"No one can solve this problem alone, but together we can change things for the better." 

– Setsuko Thurlow
Hiroshima Survivor
June 6, 2016
July/August 2007
Edition Date: 
Sunday, July 1, 2007
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Books of Note

Breaking the Nuclear Impasse: New Prospects for Security Against Nuclear Weapons
Edited by Jeffrey Laurenti and Carl Robichaud, The Century Foundation Press, May 2007, 142 pp.

This book is the product of a Century Foundation conference held in February. Summarizing the recommendations that gained the broadest support during discussions, Joseph Cirincione, vice president for national security at the Center for American Progress, and Carl Robichaud, program officer at the Century Foundation, identify nine goals for sustaining the nonproliferation regime, including the end of fissile material production, the removal and elimination of tactical nuclear weapons, and consistent reinforcement of nonproliferation norms. Several leaders in the field then propose means for achieving these goals, including approaches that seek to preserve the virtues, not the vices, of traditional arms control strategies and to use market forces to support nonproliferation. Despite the outward deadlock of the arms control debate, the authors maintain that positive advancements are possible if leaders strengthen their commitment to the principles of nonproliferation and disarmament. Ultimately, the book stresses the need for a comprehensive strategy, complete with concrete goals, to repair the political and structural inconsistencies in the nonproliferation regime.

Arms Control After Iraq: Normative and Operational Challenges
Edited by Waheguru Pal Singh Sidhu and Ramesh Thakur, The United Nations University Press, 2006, 452 pp.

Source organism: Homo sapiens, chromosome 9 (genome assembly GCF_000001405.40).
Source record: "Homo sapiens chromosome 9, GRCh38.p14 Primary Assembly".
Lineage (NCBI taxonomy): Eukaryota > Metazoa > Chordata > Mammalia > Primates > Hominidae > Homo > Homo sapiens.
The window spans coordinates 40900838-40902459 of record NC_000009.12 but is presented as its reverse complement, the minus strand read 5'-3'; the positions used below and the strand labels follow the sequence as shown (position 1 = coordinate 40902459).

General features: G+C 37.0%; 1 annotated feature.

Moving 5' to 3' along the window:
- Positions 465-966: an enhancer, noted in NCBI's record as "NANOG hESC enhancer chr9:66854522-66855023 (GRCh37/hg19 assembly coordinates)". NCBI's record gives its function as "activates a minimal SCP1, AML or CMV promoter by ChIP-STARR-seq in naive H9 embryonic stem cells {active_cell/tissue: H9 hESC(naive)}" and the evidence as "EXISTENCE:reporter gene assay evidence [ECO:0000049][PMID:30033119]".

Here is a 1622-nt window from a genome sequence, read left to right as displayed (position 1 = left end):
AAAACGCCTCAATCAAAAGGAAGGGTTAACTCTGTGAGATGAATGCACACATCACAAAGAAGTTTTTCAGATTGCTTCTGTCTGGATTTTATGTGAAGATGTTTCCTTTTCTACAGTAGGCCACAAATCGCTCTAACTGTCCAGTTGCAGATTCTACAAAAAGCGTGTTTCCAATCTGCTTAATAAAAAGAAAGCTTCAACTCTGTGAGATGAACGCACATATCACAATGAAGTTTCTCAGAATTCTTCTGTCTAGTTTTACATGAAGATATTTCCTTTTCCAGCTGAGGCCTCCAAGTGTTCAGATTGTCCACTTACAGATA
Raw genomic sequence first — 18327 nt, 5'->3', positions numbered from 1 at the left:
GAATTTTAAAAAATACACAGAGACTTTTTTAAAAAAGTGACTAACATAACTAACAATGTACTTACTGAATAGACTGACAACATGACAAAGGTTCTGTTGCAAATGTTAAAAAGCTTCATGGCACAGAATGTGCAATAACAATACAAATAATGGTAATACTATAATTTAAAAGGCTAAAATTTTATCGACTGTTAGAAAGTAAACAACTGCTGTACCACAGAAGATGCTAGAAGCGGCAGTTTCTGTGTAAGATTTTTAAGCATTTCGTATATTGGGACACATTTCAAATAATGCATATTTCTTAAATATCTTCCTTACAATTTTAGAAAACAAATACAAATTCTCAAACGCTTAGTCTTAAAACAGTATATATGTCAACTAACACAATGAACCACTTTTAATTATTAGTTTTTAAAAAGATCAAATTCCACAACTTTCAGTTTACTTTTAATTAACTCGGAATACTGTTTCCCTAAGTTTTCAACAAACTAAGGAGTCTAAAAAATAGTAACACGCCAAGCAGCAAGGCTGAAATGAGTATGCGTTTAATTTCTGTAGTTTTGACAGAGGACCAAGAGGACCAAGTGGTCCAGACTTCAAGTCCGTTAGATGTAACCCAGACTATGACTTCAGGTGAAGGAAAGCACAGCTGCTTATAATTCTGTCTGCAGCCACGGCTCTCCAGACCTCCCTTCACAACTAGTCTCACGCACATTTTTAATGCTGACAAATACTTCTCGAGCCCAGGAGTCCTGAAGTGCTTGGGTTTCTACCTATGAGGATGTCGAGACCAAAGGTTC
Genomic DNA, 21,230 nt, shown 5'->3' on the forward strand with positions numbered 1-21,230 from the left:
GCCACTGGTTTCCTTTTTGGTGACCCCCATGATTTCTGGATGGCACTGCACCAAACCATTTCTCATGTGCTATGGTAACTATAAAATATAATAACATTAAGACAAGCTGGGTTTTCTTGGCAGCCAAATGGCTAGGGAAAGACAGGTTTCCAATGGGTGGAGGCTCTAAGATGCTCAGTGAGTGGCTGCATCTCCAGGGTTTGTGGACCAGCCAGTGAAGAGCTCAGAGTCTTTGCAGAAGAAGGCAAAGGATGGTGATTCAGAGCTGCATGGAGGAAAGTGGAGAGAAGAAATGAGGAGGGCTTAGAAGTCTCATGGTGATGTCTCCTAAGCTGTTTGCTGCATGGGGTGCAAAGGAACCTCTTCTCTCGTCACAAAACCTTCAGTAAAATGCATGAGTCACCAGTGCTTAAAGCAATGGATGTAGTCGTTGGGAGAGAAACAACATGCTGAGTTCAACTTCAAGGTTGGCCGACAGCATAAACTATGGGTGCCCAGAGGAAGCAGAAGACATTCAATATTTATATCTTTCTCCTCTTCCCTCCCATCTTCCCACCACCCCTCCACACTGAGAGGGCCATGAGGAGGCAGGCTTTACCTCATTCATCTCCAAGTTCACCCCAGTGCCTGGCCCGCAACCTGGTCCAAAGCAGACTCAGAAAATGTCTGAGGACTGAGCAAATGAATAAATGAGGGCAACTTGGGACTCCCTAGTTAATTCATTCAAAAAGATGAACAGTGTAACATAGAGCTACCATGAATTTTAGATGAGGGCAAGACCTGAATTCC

Taking advantage of a wide variety of state and regional perspectives, this book, edited by Waheguru Pal Singh Sidhu of the Geneva Centre for Security Policy and UN Assistant Secretary-General Ramesh Thakur, covers how the strategies of nonproliferation and disarmament have adjusted since the war in Iraq and also how the “tools” of arms control have changed in their importance and impact. Several contributors discuss the new emphasis on counterproliferation and the switch from deterrence to “compellence” strategies. The efforts of the UN Security Council and the international community at large are discussed not only for their limited ability to enforce compliance but also for the role their ground-breaking verification bodies played in dealing with Iraq. In addition, points of view from the nuclear powers and other influential parties, such as Egypt and Japan, offer differing cultural and historical approaches to nonproliferation.

Global Non-Proliferation and Counter-Terrorism: The Impact of UNSCR 1540
Edited by Olivia Bosch et al., Brookings Institution Press, 2007, 226 pp.

Three years after its adoption, policymakers and scholars evaluate UN Security Council Resolution 1540, a 2004 measure obligating all UN member states to act to prevent nonstate access to weapons of mass destruction. In 14 essays, diverse authors from around the globe put the resolution in legal, historic, and strategic context and recommend guidelines for enforcement, lawmaking, and prosecution. Part one presents Resolution 1540 as part of the broader history of efforts against proliferation. Part two discusses the resolution in relation to nonproliferation treaties on nuclear, chemical, and biological weapons and their means of delivery. Part three relates Resolution 1540 to other recent efforts, including the U.S.-led Proliferation Security Initiative. Acknowledging that the resolution’s effects on nonstate proliferation have yet to be determined, the editors conclude that its most lasting contribution will be its validation of a globally cooperative agenda against proliferation.

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Breaking the Nuclear Impasse: New Prospects for Security Against Nuclear Weapons. Edited by Jeffrey Laurenti and Carl Robichaud, The Century Foundation Press, May 2007, 142 pp.

Arms Control After Iraq: Normative and Operational Challenges. Edited by Waheguru Pal Singh Sidhu and Ramesh Thakur, The United Nations University Press, 2006, 452 pp.

Global Non-Proliferation and Counter-Terrorism: The Impact of UNSCR 1540. Edited by Olivia Bosch et al., Brookings Institution Press, 2007, 226 pp.

Taiwan Buys U.S. Arms; U.S. Eyes China

Wade Boese